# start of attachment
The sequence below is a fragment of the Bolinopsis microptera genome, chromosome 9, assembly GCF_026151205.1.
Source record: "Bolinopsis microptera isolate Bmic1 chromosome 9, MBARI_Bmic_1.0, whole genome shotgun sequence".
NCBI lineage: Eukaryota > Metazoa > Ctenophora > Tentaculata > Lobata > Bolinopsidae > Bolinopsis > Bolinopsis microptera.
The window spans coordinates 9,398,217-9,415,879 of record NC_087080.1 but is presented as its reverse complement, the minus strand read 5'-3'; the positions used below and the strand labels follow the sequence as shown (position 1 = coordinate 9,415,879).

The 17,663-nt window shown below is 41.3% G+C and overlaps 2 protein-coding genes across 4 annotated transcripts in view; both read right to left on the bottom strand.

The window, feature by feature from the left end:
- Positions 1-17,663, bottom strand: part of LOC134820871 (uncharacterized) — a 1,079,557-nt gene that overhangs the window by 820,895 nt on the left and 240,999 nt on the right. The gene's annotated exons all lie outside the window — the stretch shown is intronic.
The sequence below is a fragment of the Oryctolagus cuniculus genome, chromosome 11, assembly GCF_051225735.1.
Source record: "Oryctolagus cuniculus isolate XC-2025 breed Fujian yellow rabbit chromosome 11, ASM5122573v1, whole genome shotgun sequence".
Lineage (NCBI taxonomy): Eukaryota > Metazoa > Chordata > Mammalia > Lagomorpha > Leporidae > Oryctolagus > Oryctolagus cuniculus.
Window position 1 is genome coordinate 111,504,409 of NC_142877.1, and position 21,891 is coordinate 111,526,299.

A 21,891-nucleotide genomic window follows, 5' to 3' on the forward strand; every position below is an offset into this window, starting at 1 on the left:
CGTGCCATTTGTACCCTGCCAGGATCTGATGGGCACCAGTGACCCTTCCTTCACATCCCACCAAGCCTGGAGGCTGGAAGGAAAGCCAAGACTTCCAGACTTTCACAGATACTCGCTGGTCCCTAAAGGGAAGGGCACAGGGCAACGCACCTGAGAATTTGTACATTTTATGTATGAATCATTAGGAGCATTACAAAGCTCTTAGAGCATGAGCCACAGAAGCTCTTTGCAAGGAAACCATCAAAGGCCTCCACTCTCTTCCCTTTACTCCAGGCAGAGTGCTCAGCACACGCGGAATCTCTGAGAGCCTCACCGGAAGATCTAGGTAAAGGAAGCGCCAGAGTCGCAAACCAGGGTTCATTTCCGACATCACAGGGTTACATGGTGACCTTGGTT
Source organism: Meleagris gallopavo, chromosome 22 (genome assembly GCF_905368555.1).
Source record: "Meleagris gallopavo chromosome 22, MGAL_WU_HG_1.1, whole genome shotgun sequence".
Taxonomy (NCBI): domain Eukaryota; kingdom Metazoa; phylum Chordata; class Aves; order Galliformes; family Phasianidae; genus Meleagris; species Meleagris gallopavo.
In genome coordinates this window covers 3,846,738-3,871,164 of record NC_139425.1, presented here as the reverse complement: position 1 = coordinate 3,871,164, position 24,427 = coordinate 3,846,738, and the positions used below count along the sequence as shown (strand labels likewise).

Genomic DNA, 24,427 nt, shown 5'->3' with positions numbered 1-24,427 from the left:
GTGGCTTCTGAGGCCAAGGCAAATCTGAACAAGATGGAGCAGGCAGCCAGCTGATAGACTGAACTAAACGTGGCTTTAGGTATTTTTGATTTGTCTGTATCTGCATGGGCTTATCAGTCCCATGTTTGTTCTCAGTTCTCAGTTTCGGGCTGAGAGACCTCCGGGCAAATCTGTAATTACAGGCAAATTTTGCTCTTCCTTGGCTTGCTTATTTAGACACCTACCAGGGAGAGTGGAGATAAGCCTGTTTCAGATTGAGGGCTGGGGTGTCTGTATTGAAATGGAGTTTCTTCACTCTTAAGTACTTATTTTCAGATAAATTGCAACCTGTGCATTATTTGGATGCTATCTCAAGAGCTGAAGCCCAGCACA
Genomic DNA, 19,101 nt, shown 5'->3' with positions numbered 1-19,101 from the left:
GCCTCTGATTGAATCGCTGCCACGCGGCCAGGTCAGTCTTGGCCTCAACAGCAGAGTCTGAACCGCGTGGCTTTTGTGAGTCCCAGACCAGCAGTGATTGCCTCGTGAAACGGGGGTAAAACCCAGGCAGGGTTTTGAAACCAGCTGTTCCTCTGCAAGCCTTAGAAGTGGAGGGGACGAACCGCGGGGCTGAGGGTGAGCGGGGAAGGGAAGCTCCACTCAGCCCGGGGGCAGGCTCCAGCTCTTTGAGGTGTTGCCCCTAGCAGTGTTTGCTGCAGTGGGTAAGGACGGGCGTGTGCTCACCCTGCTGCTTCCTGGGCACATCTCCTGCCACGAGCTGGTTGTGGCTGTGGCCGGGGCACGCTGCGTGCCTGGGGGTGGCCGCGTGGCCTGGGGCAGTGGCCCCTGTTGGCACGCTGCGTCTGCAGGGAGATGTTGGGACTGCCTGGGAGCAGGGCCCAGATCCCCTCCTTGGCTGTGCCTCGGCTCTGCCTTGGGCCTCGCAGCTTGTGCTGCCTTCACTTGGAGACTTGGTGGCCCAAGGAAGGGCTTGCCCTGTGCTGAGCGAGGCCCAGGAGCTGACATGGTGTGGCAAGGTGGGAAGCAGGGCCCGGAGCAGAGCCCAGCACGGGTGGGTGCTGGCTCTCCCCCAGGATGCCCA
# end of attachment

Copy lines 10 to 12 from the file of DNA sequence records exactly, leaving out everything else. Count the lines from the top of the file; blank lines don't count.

Lineage (NCBI taxonomy): Eukaryota > Metazoa > Chordata > Mammalia > Lagomorpha > Leporidae > Oryctolagus > Oryctolagus cuniculus.
Window position 1 is genome coordinate 111,504,409 of NC_142877.1, and position 21,891 is coordinate 111,526,299.

A 21,891-nucleotide genomic window follows, 5' to 3' on the forward strand; every position below is an offset into this window, starting at 1 on the left: